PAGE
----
An Incident On The Fools Rush In Set Changed Everything For Matthew Perry

Note: This article discusses addiction issues.

In the late 1990s, Matthew Perry was enjoying phenomenal career success. "Friends" was a few years into its epic decade-long run, and he was starring in the film "Fools Rush In." Even though he was a TV star, Perry was reportedly a little anxious about his performance as a leading actor in the film. To pass the time between breaks when he was needed on set, Perry would frequently play Wiffle ball, either with the movie's producer, Doug Draizin, or with local kids, who were elated to meet the "Friends" actor. 

In addition to playing Wiffle ball, Perry also experienced a much more difficult — and potentially dangerous — sport during "Fools Rush In." The actor went jet-skiing on Lake Mead, where he had an accident. Perry was given pills to treat the pain from his injuries, and it was a significant moment for the actor. "I couldn't believe how good I felt; I was in complete and pure euphoria," he wrote in his memoir "Friends, Lovers & The Big Terrible Thing" (via Us Weekly). "It was the greatest feeling I'd ever had. Nothing could ever go wrong."

The actor had already been struggling with alcohol addiction, and, after taking the painkillers, he dealt with addiction to the prescription pain medication. Perry later speculated that if he hadn't been introduced to the drug, 30 years of his life would have been dramatically different. This addiction escalated to Perry taking 55 pills daily, causing long-term consequences for the actor's health. 

Opioid addiction led to two near-death experiences for Perry

As Matthew Perry's body developed a tolerance for opioids, he feigned illnesses and injuries to get more pills. The actor visited as many as eight different doctors concurrently for prescriptions. Perry also helped himself to pills in bathrooms during real estate open houses. In 1997, he sought treatment for opioid addiction at a rehab facility. By 2002, he was taking methadone for opioid withdrawal symptoms. 

Addiction to pills resulted in substantial weight loss. Perry noted that he never watched "Friends" because of the heartbreak of knowing which substances he was struggling with in a given season. Addiction to opiates also caused cumulative damage to the actor's body and led to Perry almost dying in 2018. "I suffered from a situation that only a subset of the population gets," Perry observed in his memoir (via E! News). "Opiates cause constipation." It led to the actor experiencing a gastrointestinal perforation, requiring 15 surgeries, a colostomy bag, and a five-month hospital stay. When Perry was initially admitted, his survival odds were 2%.

Two years later, when Perry was a patient at a rehab facility in Switzerland, he obtained a prescription for the opioid hydrocodone. When the actor was subsequently administered propofol before a planned surgery, the interaction between drugs caused Perry's heart to stop beating. The actor's life was saved with continuous CPR. After five minutes, Perry's heartbeat resumed, although the chest compressions from CPR left him with eight broken ribs.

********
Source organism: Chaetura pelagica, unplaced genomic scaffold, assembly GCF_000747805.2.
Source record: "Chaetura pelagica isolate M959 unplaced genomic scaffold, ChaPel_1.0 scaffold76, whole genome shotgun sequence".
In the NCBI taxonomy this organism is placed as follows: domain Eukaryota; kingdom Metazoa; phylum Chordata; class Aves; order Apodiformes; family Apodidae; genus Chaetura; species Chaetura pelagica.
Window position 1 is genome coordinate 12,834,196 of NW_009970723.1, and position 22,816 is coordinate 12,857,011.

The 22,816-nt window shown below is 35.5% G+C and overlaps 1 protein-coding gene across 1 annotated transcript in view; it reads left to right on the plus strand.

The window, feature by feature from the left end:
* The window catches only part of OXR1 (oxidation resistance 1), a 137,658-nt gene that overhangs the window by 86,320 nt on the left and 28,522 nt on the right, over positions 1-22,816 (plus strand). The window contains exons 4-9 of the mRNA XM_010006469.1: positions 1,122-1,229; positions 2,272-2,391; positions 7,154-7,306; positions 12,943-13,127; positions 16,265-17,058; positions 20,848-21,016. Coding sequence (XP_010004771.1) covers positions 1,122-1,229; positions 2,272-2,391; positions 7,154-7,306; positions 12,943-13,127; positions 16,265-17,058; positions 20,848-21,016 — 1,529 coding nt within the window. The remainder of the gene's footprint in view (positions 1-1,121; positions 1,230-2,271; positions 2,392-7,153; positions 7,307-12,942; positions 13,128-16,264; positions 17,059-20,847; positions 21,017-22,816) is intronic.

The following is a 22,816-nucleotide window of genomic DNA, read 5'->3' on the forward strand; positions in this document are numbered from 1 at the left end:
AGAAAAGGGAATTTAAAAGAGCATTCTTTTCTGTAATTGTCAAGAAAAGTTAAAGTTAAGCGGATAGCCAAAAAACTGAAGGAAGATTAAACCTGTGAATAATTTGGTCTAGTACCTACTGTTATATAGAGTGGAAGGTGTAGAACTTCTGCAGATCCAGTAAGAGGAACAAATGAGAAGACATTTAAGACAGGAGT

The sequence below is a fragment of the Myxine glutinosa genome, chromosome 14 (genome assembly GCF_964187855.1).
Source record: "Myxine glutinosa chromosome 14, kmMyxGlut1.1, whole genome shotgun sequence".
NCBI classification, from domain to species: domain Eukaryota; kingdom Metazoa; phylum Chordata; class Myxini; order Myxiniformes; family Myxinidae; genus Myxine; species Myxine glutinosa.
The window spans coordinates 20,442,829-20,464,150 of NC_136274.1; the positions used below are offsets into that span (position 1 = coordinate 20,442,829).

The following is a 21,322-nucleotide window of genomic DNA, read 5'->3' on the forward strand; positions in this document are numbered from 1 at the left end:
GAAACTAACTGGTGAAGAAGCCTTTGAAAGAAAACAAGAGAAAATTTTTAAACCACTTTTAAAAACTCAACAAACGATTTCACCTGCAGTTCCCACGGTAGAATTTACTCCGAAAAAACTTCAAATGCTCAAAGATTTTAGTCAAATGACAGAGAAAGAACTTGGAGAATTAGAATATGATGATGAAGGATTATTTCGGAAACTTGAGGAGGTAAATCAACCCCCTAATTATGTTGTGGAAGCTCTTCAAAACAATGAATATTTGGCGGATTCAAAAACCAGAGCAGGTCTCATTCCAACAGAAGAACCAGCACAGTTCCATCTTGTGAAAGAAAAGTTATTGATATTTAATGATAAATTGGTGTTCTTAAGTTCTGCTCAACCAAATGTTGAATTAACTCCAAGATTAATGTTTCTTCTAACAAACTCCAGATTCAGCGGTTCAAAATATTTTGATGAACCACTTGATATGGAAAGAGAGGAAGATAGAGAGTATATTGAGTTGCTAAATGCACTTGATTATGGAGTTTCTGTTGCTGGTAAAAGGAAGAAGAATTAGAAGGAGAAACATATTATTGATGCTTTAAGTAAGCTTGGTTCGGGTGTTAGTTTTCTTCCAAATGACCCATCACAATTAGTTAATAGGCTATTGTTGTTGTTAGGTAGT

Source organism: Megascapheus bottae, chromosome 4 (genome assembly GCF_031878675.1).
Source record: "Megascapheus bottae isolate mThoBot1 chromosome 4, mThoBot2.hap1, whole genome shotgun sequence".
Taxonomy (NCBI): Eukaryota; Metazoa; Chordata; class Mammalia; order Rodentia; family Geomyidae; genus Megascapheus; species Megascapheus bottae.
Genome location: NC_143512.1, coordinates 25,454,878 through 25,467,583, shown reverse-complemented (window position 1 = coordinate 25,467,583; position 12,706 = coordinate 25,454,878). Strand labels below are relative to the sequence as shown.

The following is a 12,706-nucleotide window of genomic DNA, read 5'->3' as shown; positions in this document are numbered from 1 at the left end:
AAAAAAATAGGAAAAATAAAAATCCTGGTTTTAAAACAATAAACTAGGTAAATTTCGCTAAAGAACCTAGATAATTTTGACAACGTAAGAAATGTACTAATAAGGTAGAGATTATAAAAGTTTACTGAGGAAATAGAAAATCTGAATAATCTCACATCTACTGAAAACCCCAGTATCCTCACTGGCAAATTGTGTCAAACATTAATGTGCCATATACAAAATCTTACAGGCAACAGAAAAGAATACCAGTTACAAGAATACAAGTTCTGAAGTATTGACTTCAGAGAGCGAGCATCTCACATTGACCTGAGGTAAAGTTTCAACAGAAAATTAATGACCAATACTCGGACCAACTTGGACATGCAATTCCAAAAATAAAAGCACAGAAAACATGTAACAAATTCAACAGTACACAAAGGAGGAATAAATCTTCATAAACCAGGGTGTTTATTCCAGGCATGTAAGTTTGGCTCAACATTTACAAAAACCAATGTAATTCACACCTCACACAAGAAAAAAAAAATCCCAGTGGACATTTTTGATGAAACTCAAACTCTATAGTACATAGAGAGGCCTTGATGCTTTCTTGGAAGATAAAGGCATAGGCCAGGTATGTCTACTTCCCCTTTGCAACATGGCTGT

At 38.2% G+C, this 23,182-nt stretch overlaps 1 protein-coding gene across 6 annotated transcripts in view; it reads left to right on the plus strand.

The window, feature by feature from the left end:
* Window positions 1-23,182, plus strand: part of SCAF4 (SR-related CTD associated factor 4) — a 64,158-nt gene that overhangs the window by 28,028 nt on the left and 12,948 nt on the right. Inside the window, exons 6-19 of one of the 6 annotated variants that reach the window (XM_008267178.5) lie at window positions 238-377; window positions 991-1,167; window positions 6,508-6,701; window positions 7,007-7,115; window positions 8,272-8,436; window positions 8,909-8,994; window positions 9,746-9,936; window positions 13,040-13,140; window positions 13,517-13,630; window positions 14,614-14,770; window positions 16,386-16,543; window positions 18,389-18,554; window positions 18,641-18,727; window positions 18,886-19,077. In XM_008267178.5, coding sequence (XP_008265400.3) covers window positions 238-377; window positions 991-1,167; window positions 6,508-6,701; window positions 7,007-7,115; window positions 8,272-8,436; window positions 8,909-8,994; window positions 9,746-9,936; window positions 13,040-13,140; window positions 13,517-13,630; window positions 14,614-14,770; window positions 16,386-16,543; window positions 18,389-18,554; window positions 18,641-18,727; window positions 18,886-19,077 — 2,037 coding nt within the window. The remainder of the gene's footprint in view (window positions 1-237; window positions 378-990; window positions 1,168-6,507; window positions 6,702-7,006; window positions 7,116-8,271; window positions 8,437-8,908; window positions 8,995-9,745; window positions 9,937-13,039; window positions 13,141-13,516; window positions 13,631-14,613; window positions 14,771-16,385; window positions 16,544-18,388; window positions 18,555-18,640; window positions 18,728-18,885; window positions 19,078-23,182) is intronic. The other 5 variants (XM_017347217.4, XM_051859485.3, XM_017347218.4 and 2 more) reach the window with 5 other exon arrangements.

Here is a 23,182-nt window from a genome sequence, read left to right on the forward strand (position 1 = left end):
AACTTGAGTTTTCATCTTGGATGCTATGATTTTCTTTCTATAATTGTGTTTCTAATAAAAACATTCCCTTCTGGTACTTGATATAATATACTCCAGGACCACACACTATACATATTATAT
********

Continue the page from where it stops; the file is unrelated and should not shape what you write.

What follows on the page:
Fools Rush In has a special place in Matthew Perry's heart

Although Matthew Perry's accident while filming "Fools Rush In" precipitated later devastating impacts, the actor was able to separate it from the overall experience of working on the movie. Perry was proud of the film, and in answer to a question about his most beloved film role, he referenced "Fools Rush In" as "probably my best movie" (via X, formerly Twitter). 

Despite his worries about doing a good job, Perry discovered it was an opportunity to grow as an actor. "I was starting to come up with some fun strategies to tap into real feelings and to be more of a leading man than a funny sitcom actor," Perry wrote in his memoir. The actor also credited the film's director Andy Tennant for reassuring him that he didn't need to make people laugh nonstop.

"Fools Rush In" was inspired by the real-life experiences of the movie's producers, Doug Draizin and Anna Marie Davis, and Perry's character Alex was based on Draizin. To prepare for the role, Perry spent significant time getting to know Draizin and asking him questions. During the experience, Perry bonded with his costar Salma Hayek, and acted alongside his famous dad John Bennett Perry. The opportunity to collaborate with his father proved to be a healing one for Perry, as they played a father and son in the film.

If you or anyone you know needs help with addiction issues, help is available. Visit the Substance Abuse and Mental Health Services Administration website or contact SAMHSA's National Helpline at 1-800-662-HELP (4357).